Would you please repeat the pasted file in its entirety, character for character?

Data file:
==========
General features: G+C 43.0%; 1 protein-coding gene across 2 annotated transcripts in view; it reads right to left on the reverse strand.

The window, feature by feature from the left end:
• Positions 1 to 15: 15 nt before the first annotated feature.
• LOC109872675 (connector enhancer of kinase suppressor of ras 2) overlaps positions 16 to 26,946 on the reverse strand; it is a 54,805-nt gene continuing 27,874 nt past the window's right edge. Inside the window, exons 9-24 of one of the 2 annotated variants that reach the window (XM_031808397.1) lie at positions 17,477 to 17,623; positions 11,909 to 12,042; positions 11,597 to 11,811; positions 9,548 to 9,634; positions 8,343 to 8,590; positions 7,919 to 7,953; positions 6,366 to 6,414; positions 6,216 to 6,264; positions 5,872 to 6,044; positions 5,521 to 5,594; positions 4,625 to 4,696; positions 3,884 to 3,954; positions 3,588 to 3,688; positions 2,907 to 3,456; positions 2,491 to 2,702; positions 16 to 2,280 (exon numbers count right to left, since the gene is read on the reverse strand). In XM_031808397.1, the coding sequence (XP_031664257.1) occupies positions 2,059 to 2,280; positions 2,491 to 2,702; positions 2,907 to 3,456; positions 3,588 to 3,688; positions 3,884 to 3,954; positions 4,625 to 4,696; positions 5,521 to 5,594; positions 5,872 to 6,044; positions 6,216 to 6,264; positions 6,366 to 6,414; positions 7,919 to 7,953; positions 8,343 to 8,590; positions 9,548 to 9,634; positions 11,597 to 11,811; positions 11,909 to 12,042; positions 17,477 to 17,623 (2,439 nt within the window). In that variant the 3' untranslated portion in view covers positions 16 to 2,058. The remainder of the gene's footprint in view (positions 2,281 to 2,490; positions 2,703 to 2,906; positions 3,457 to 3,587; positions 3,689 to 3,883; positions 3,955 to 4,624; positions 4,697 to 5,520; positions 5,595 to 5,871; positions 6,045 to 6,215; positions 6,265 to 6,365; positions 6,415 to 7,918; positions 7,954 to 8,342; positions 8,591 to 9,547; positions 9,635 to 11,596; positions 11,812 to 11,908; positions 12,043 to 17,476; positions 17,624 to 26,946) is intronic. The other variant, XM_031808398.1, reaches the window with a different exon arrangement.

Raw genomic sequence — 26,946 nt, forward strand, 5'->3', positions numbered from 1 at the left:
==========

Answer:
General features: G+C 43.0%; 1 protein-coding gene across 2 annotated transcripts in view; it reads right to left on the reverse strand.

The window, feature by feature from the left end:
• Positions 1 to 15: 15 nt before the first annotated feature.
• LOC109872675 (connector enhancer of kinase suppressor of ras 2) overlaps positions 16 to 26,946 on the reverse strand; it is a 54,805-nt gene continuing 27,874 nt past the window's right edge. Inside the window, exons 9-24 of one of the 2 annotated variants that reach the window (XM_031808397.1) lie at positions 17,477 to 17,623; positions 11,909 to 12,042; positions 11,597 to 11,811; positions 9,548 to 9,634; positions 8,343 to 8,590; positions 7,919 to 7,953; positions 6,366 to 6,414; positions 6,216 to 6,264; positions 5,872 to 6,044; positions 5,521 to 5,594; positions 4,625 to 4,696; positions 3,884 to 3,954; positions 3,588 to 3,688; positions 2,907 to 3,456; positions 2,491 to 2,702; positions 16 to 2,280 (exon numbers count right to left, since the gene is read on the reverse strand). In XM_031808397.1, the coding sequence (XP_031664257.1) occupies positions 2,059 to 2,280; positions 2,491 to 2,702; positions 2,907 to 3,456; positions 3,588 to 3,688; positions 3,884 to 3,954; positions 4,625 to 4,696; positions 5,521 to 5,594; positions 5,872 to 6,044; positions 6,216 to 6,264; positions 6,366 to 6,414; positions 7,919 to 7,953; positions 8,343 to 8,590; positions 9,548 to 9,634; positions 11,597 to 11,811; positions 11,909 to 12,042; positions 17,477 to 17,623 (2,439 nt within the window). In that variant the 3' untranslated portion in view covers positions 16 to 2,058. The remainder of the gene's footprint in view (positions 2,281 to 2,490; positions 2,703 to 2,906; positions 3,457 to 3,587; positions 3,689 to 3,883; positions 3,955 to 4,624; positions 4,697 to 5,520; positions 5,595 to 5,871; positions 6,045 to 6,215; positions 6,265 to 6,365; positions 6,415 to 7,918; positions 7,954 to 8,342; positions 8,591 to 9,547; positions 9,635 to 11,596; positions 11,812 to 11,908; positions 12,043 to 17,476; positions 17,624 to 26,946) is intronic. The other variant, XM_031808398.1, reaches the window with a different exon arrangement.

Raw genomic sequence — 26,946 nt, forward strand, 5'->3', positions numbered from 1 at the left: